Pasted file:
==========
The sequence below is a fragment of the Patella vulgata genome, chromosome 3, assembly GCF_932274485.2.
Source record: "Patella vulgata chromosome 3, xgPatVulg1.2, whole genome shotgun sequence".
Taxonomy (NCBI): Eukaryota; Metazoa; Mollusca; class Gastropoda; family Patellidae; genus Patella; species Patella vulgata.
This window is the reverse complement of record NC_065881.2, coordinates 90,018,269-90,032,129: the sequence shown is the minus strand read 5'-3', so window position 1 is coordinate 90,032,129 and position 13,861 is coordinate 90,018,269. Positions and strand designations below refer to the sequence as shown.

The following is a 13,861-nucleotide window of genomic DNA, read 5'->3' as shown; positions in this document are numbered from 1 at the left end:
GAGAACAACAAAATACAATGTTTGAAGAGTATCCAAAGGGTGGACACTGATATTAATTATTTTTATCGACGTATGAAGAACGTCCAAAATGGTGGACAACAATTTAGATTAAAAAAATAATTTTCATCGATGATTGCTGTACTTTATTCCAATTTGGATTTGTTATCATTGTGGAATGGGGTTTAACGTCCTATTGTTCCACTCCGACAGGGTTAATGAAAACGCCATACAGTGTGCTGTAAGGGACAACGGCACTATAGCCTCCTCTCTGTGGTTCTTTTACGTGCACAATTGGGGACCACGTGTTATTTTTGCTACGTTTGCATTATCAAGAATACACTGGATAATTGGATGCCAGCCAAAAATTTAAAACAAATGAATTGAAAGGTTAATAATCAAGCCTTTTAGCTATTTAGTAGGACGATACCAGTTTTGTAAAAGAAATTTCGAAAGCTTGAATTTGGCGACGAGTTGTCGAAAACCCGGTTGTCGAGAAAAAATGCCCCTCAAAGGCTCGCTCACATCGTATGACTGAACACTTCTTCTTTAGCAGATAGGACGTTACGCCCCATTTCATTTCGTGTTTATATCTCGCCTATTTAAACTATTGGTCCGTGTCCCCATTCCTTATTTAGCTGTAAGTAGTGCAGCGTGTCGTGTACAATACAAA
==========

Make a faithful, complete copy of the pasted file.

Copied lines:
The sequence below is a fragment of the Patella vulgata genome, chromosome 3, assembly GCF_932274485.2.
Source record: "Patella vulgata chromosome 3, xgPatVulg1.2, whole genome shotgun sequence".
Taxonomy (NCBI): Eukaryota; Metazoa; Mollusca; class Gastropoda; family Patellidae; genus Patella; species Patella vulgata.
This window is the reverse complement of record NC_065881.2, coordinates 90,018,269-90,032,129: the sequence shown is the minus strand read 5'-3', so window position 1 is coordinate 90,032,129 and position 13,861 is coordinate 90,018,269. Positions and strand designations below refer to the sequence as shown.

The following is a 13,861-nucleotide window of genomic DNA, read 5'->3' as shown; positions in this document are numbered from 1 at the left end:
GAGAACAACAAAATACAATGTTTGAAGAGTATCCAAAGGGTGGACACTGATATTAATTATTTTTATCGACGTATGAAGAACGTCCAAAATGGTGGACAACAATTTAGATTAAAAAAATAATTTTCATCGATGATTGCTGTACTTTATTCCAATTTGGATTTGTTATCATTGTGGAATGGGGTTTAACGTCCTATTGTTCCACTCCGACAGGGTTAATGAAAACGCCATACAGTGTGCTGTAAGGGACAACGGCACTATAGCCTCCTCTCTGTGGTTCTTTTACGTGCACAATTGGGGACCACGTGTTATTTTTGCTACGTTTGCATTATCAAGAATACACTGGATAATTGGATGCCAGCCAAAAATTTAAAACAAATGAATTGAAAGGTTAATAATCAAGCCTTTTAGCTATTTAGTAGGACGATACCAGTTTTGTAAAAGAAATTTCGAAAGCTTGAATTTGGCGACGAGTTGTCGAAAACCCGGTTGTCGAGAAAAAATGCCCCTCAAAGGCTCGCTCACATCGTATGACTGAACACTTCTTCTTTAGCAGATAGGACGTTACGCCCCATTTCATTTCGTGTTTATATCTCGCCTATTTAAACTATTGGTCCGTGTCCCCATTCCTTATTTAGCTGTAAGTAGTGCAGCGTGTCGTGTACAATACAAA